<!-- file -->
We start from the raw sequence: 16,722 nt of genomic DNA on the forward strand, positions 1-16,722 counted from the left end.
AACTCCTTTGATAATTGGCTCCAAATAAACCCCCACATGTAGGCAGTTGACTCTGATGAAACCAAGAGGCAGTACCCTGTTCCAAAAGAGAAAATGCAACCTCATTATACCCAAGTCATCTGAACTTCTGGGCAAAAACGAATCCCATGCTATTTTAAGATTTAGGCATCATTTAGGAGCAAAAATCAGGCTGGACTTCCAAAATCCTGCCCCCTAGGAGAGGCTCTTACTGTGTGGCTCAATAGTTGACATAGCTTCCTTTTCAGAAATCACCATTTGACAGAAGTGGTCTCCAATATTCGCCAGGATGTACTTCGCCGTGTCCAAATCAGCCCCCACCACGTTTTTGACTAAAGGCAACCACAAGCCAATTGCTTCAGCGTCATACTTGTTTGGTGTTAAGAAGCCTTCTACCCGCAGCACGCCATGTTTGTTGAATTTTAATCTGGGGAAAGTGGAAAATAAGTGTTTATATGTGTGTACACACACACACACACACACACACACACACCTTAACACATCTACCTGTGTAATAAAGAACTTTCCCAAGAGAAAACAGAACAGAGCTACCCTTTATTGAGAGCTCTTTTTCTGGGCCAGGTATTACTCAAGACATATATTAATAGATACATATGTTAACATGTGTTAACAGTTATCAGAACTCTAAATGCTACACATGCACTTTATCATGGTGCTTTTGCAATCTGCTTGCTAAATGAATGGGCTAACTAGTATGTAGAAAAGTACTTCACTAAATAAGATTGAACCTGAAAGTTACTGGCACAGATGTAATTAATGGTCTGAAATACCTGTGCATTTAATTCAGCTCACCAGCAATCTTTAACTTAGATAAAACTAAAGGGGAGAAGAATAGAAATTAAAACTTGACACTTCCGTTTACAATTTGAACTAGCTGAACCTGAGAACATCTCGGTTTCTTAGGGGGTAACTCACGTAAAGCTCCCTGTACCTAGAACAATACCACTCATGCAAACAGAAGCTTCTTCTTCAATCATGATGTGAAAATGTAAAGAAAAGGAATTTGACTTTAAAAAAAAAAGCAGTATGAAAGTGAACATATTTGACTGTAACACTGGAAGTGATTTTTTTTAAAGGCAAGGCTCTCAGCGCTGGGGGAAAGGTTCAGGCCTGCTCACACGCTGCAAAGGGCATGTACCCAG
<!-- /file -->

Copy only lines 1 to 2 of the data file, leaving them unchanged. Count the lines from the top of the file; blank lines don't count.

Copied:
We start from the raw sequence: 16,722 nt of genomic DNA on the forward strand, positions 1-16,722 counted from the left end.
AACTCCTTTGATAATTGGCTCCAAATAAACCCCCACATGTAGGCAGTTGACTCTGATGAAACCAAGAGGCAGTACCCTGTTCCAAAAGAGAAAATGCAACCTCATTATACCCAAGTCATCTGAACTTCTGGGCAAAAACGAATCCCATGCTATTTTAAGATTTAGGCATCATTTAGGAGCAAAAATCAGGCTGGACTTCCAAAATCCTGCCCCCTAGGAGAGGCTCTTACTGTGTGGCTCAATAGTTGACATAGCTTCCTTTTCAGAAATCACCATTTGACAGAAGTGGTCTCCAATATTCGCCAGGATGTACTTCGCCGTGTCCAAATCAGCCCCCACCACGTTTTTGACTAAAGGCAACCACAAGCCAATTGCTTCAGCGTCATACTTGTTTGGTGTTAAGAAGCCTTCTACCCGCAGCACGCCATGTTTGTTGAATTTTAATCTGGGGAAAGTGGAAAATAAGTGTTTATATGTGTGTACACACACACACACACACACACACACACACCTTAACACATCTACCTGTGTAATAAAGAACTTTCCCAAGAGAAAACAGAACAGAGCTACCCTTTATTGAGAGCTCTTTTTCTGGGCCAGGTATTACTCAAGACATATATTAATAGATACATATGTTAACATGTGTTAACAGTTATCAGAACTCTAAATGCTACACATGCACTTTATCATGGTGCTTTTGCAATCTGCTTGCTAAATGAATGGGCTAACTAGTATGTAGAAAAGTACTTCACTAAATAAGATTGAACCTGAAAGTTACTGGCACAGATGTAATTAATGGTCTGAAATACCTGTGCATTTAATTCAGCTCACCAGCAATCTTTAACTTAGATAAAACTAAAGGGGAGAAGAATAGAAATTAAAACTTGACACTTCCGTTTACAATTTGAACTAGCTGAACCTGAGAACATCTCGGTTTCTTAGGGGGTAACTCACGTAAAGCTCCCTGTACCTAGAACAATACCACTCATGCAAACAGAAGCTTCTTCTTCAATCATGATGTGAAAATGTAAAGAAAAGGAATTTGACTTTAAAAAAAAAAGCAGTATGAAAGTGAACATATTTGACTGTAACACTGGAAGTGATTTTTTTTAAAGGCAAGGCTCTCAGCGCTGGGGGAAAGGTTCAGGCCTGCTCACACGCTGCAAAGGGCATGTACCCAG